Which is saying nothing at all.
Maybe you can tell me if that is so and my fears are overblown.
No one might be able to say. U.K. Prime Minister Theresa May’s latest plan for EU divorce, known as the Chequers Plan after her country house where she and her ministers wrote it, was rejected by the EU two Thursdays ago. Some of those ministers have distanced themselves from it since supposedly signing up to it. And with the PM’s Conservative Party meeting this week in Birmingham (maybe those new graduates will be taking special notice?) the arguments over this most contentious issue in British politics appear to be becoming more entrenched, confused and acrimonious.
And the opposition Labour Party is nowhere close to its own policy on anything connected with Brexit either, seemingly waiting to somehow benefit when 29 March comes along with no agreement on the U.K.’s final divorce, something referred to here as “no deal.”
It always looked like the opposition view was to leave, too, or in its weak parlance something along the lines of “respecting the referendum vote to leave,” but last Tuesday its shadow secretary of state for exiting the EU, Keir Starmer, said at a party conference that “nobody is ruling out remain as an option.” That is, Brexit might not be a given.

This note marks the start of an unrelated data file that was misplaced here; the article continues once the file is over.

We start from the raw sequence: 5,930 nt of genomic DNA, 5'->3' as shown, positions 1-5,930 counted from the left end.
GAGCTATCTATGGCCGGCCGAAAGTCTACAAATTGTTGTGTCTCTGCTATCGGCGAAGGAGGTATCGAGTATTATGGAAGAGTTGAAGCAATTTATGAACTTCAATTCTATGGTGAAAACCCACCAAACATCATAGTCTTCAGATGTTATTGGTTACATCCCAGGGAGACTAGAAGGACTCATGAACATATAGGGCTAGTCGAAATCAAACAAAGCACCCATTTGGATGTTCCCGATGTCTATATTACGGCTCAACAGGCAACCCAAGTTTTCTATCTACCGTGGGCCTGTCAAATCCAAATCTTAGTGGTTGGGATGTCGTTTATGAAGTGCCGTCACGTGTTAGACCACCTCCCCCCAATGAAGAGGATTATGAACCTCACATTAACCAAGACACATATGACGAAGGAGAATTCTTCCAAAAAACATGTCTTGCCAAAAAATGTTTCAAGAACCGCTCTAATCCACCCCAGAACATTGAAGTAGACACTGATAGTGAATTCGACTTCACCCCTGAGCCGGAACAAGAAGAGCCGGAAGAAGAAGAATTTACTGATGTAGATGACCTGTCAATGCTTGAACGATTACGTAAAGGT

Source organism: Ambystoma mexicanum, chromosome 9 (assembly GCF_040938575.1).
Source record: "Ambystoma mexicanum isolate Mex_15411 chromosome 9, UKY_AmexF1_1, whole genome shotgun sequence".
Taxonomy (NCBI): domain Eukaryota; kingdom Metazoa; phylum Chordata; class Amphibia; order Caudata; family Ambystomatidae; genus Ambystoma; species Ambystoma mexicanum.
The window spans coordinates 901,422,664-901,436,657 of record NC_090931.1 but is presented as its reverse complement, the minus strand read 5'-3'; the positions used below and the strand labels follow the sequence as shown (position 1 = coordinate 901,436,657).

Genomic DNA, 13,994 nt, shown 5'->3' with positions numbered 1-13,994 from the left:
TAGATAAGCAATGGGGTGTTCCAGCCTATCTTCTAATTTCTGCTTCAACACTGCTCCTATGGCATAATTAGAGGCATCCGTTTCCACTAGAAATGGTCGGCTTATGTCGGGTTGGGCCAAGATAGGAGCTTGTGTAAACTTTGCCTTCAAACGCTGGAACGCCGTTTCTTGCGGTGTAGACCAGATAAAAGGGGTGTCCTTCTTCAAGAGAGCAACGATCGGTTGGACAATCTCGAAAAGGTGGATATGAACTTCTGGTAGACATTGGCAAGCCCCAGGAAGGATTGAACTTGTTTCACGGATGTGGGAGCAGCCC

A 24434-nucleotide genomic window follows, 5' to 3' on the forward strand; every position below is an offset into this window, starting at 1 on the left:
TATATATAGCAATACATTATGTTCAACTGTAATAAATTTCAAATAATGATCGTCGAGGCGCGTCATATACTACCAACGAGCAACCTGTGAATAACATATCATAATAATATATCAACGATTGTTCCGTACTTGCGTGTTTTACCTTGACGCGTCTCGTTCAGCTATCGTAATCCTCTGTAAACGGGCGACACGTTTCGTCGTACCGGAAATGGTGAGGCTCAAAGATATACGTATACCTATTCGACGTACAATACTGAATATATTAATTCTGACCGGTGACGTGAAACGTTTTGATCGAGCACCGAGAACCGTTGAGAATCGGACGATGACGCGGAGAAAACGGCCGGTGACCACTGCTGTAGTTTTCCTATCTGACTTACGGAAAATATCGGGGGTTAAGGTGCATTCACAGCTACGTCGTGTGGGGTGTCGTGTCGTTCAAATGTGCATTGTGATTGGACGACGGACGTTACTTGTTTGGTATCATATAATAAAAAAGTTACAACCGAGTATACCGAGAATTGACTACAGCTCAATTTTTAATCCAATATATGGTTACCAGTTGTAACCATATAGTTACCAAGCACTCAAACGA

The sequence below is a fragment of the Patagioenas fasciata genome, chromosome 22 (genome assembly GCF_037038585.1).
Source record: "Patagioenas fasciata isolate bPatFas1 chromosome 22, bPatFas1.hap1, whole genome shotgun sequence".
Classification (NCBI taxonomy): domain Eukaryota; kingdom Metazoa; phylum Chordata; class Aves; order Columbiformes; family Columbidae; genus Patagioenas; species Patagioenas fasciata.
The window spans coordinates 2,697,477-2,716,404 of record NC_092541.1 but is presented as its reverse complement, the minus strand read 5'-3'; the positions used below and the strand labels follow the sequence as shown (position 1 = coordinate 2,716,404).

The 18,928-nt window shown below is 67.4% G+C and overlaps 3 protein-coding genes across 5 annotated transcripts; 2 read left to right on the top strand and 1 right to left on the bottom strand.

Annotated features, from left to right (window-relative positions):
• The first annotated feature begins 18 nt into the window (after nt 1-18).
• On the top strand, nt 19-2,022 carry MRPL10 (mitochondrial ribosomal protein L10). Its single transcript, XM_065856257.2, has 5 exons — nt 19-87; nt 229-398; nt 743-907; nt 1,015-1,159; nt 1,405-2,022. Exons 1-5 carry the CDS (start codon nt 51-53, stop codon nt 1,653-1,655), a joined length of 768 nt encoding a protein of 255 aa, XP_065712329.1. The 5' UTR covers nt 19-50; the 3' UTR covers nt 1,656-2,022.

That statement could also—probably would—mean a vote on the final terms of the exit, not a second vote on whether to stay or to leave.
Brexit? More indecision? Not good news for employers in any industry, not alone the hotel industry with its dependence on low-skilled, or initially low-skilled, staff.
The opinions expressed in this column do not necessarily reflect the opinions of Hotel News Now or its parent company, STR and its affiliated companies. Bloggers published on this site are given the freedom to express views that may be controversial, but our goal is to provoke thought and constructive discussion within our reader community. Please feel free to comment or contact an editor with any questions or concerns.